We can help protect bees in a few ways: buying honey from local, small-time beekeepers; planting bee-feeding flowers such as lavender, rosemary, and bee balm; not spraying our gardens with pesticides that target winged insects.
If you’re a true friend of the bees, you can learn about beekeeping and care for a colony. Urban beekeeping is gaining popularity around the world. Besides holding the food chain together, the perks of this hobby are pretty sweet.
Bee or Wasp?
Many people confuse bees with wasps, particularly yellow-jacket wasps. Here’s how you can tell the difference:
Yellow Jacket Wasp
has bright yellow stripes on its body and no fur
often invades homes and succahs in search of meat and sweet drinks
mildly aggressive and can sting multiple times without dying
If necessary, you can create a trap or destroy the nest
has golden-brown stripes and fur on its body
only seeks flower pollen and nectar and has little interest in human food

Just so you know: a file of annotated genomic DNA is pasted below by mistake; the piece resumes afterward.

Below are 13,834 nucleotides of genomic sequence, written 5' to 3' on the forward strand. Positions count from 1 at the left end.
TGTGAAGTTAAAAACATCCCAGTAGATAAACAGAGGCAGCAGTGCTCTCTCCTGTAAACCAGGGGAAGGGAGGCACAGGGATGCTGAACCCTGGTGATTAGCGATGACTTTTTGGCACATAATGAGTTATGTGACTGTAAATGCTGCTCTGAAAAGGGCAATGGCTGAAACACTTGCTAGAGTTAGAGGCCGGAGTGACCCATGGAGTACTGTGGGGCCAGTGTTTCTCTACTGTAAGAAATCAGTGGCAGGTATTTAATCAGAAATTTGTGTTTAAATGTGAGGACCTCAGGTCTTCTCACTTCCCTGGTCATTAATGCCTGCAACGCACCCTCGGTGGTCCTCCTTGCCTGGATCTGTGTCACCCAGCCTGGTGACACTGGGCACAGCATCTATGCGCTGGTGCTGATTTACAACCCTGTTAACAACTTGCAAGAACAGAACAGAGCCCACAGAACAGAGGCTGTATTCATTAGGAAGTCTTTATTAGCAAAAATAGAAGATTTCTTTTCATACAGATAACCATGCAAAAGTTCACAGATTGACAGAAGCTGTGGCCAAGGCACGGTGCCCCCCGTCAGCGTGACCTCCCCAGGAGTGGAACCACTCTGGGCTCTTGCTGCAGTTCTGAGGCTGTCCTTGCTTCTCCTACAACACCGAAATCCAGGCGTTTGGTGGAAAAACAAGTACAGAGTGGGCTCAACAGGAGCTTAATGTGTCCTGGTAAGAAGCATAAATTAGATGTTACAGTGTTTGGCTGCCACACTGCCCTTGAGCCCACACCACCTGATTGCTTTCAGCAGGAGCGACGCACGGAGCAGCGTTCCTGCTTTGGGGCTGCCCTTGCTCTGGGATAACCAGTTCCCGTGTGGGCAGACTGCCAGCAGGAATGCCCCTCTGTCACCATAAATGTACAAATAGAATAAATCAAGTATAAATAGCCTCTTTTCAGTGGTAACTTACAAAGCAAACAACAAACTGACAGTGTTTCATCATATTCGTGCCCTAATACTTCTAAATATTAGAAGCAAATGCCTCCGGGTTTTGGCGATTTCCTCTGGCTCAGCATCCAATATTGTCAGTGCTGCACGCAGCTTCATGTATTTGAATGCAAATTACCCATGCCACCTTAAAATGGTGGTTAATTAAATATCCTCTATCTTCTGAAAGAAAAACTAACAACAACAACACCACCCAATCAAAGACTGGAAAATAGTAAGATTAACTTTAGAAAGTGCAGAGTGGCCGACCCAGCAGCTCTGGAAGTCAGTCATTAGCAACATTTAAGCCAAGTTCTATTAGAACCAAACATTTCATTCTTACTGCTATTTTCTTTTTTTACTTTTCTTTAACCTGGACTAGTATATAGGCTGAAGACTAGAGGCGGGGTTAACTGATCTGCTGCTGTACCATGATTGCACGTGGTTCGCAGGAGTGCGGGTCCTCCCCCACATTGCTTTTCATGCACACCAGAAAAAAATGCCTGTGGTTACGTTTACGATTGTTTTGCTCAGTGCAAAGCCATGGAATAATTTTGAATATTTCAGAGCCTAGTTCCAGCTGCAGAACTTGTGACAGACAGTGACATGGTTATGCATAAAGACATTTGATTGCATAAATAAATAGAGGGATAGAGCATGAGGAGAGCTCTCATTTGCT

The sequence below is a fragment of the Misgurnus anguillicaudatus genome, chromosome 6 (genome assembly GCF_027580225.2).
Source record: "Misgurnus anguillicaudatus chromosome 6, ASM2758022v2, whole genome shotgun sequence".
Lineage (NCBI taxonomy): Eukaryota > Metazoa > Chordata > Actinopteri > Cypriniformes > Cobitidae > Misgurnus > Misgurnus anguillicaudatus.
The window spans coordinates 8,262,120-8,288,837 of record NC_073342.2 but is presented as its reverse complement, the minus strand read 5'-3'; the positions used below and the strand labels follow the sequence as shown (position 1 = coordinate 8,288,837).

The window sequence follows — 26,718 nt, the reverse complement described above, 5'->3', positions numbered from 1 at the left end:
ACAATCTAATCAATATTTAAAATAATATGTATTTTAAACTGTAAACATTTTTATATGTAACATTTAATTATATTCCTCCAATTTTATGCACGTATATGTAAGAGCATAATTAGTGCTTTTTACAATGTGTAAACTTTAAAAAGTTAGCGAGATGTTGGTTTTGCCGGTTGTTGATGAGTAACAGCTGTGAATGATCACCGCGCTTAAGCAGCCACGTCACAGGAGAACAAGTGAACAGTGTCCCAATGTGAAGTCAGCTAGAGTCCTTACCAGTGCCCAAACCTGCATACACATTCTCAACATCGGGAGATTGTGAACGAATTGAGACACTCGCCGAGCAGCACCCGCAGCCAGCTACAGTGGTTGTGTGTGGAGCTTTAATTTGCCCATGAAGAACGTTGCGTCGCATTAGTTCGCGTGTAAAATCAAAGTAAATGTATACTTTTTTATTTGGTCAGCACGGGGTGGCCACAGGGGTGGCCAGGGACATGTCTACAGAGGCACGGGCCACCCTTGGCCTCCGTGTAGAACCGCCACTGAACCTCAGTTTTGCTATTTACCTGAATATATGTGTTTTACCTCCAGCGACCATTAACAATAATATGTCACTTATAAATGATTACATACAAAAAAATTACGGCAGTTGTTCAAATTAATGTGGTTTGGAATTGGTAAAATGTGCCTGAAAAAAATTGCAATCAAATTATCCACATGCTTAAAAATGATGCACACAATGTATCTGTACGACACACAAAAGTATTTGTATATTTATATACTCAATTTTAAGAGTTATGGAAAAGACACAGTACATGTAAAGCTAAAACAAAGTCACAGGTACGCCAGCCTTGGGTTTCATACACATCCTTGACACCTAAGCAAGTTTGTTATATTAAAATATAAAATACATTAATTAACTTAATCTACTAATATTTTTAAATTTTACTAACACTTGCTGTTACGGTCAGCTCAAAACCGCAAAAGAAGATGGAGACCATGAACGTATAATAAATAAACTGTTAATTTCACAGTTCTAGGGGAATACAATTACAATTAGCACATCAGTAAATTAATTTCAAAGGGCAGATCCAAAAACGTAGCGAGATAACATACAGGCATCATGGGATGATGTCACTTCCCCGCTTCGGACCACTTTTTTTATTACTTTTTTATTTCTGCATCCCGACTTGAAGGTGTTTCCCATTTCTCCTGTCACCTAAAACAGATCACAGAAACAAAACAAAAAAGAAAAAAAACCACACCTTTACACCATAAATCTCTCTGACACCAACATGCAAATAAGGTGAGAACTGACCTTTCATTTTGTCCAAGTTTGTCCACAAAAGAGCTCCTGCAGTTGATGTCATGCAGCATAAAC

shy of humans and only stings if seriously threatened, then immediately dies
Don’t kill bees. Honeybees are essential and endangered. If you ever encounter a swarm, do not fumigate it. Contact a professional who can relocate it safely.
According to the US Pharmacopeia’s Food Fraud Database, honey is the third-most adulterated food. Most supermarket honey is mixed with cheap syrups, such as rice or corn syrup. These added ingredients don’t need to be listed on the label.
The import of Chinese honey is restricted due to heavy contamination. Therefore, the Chinese export it to other countries, who sell it en-masse to the US, Israel, and other markets. This racket is known as “honey laundering.”
They say the only way to taste pure honey is to buy it from a trustworthy beekeeper — or keep your own bees.
(Originally featured in Family First, Issue 661)